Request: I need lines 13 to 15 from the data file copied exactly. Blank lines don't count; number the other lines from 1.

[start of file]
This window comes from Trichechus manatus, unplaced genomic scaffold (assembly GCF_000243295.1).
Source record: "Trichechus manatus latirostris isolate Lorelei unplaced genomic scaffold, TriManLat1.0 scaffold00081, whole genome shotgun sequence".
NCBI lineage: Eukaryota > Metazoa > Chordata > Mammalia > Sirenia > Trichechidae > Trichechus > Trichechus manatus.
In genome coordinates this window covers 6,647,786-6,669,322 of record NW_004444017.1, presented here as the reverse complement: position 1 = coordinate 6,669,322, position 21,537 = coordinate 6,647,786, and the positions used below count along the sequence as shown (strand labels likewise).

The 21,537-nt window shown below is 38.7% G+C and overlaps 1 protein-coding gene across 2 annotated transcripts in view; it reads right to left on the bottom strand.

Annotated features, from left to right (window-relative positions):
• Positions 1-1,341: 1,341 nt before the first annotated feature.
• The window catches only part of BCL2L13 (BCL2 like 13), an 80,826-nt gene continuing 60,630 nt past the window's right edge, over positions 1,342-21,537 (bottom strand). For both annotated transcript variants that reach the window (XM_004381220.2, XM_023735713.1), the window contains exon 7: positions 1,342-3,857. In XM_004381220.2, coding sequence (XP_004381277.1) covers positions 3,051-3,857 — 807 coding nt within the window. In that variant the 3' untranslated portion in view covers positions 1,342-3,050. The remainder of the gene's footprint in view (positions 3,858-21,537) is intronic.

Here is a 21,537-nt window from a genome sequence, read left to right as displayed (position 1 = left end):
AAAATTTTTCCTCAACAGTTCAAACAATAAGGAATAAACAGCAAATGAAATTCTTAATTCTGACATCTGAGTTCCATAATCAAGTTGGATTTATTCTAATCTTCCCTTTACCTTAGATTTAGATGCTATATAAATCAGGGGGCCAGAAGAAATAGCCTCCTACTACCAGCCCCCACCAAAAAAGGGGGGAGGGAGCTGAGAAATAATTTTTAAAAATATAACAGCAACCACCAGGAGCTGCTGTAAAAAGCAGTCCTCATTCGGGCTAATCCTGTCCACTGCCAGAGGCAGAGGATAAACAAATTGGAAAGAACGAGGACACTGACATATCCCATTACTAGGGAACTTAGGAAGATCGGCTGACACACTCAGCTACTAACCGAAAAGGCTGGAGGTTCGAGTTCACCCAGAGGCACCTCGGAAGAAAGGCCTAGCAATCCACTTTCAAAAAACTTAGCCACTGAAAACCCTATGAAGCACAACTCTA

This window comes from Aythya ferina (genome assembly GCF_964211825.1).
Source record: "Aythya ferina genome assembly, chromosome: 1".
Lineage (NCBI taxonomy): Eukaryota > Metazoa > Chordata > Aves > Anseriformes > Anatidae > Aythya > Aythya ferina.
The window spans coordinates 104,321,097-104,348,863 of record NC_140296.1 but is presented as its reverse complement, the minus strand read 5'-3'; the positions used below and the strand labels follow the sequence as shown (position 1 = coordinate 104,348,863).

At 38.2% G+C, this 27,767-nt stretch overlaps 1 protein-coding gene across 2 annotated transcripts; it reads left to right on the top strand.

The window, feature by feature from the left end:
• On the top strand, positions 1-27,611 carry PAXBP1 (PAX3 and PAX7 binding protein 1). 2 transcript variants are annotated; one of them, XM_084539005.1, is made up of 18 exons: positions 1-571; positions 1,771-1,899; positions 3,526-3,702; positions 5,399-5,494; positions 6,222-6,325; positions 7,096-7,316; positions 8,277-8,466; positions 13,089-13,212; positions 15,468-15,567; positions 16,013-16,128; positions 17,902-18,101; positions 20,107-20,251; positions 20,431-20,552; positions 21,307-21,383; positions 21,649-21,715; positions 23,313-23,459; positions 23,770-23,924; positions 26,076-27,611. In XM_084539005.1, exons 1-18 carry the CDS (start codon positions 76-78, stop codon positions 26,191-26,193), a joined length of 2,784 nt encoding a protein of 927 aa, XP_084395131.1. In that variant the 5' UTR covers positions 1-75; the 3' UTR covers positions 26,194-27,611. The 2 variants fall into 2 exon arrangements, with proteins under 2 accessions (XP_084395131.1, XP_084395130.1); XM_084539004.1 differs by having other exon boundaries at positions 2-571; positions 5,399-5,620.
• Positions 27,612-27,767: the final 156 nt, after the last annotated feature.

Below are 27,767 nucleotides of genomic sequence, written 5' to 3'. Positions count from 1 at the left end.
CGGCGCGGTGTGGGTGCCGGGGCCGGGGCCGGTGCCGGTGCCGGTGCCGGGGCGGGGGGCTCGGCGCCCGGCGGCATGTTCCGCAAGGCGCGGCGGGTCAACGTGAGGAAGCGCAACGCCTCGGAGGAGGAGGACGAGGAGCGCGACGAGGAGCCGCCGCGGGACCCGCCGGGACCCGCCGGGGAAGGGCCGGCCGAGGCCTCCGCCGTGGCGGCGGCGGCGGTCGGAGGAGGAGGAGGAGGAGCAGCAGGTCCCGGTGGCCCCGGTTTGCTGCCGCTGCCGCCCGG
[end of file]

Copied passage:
Lineage (NCBI taxonomy): Eukaryota > Metazoa > Chordata > Aves > Anseriformes > Anatidae > Aythya > Aythya ferina.
The window spans coordinates 104,321,097-104,348,863 of record NC_140296.1 but is presented as its reverse complement, the minus strand read 5'-3'; the positions used below and the strand labels follow the sequence as shown (position 1 = coordinate 104,348,863).

At 38.2% G+C, this 27,767-nt stretch overlaps 1 protein-coding gene across 2 annotated transcripts; it reads left to right on the top strand.